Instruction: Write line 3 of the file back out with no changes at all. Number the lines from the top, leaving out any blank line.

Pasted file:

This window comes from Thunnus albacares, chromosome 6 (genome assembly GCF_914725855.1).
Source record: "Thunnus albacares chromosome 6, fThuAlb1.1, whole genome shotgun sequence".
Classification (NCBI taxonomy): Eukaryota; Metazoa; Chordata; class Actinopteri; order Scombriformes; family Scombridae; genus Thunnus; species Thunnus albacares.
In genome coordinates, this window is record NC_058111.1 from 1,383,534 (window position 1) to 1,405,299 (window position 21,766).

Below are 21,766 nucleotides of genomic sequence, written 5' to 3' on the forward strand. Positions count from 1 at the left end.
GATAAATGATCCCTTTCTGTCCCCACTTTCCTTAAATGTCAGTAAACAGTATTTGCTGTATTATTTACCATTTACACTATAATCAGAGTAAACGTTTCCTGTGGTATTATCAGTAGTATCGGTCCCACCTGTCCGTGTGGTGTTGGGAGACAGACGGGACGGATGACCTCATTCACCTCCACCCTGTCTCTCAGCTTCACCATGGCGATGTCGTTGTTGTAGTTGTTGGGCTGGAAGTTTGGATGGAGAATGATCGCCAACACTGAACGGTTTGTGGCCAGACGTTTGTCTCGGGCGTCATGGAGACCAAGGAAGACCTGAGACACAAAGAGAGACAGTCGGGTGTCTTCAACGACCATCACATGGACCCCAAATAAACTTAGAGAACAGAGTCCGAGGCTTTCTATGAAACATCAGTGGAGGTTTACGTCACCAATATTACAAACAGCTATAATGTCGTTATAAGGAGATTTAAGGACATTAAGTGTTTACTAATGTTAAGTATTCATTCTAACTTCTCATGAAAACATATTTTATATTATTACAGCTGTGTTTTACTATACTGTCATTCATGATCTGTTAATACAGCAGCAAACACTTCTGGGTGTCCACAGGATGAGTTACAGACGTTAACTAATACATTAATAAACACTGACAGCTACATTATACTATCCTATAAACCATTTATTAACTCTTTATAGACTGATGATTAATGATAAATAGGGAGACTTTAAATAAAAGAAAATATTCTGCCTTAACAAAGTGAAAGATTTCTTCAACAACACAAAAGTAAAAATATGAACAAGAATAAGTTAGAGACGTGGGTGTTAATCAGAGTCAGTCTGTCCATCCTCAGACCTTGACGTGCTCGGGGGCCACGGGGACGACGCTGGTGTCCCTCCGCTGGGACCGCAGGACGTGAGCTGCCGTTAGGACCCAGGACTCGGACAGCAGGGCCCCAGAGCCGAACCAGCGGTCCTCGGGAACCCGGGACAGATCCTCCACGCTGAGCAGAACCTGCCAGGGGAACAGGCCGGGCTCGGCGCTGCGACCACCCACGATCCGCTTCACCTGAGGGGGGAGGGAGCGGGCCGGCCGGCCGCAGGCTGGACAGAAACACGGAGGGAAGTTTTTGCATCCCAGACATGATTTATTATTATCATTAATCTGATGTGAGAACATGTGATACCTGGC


Classification (NCBI taxonomy): Eukaryota; Metazoa; Chordata; class Actinopteri; order Scombriformes; family Scombridae; genus Thunnus; species Thunnus albacares.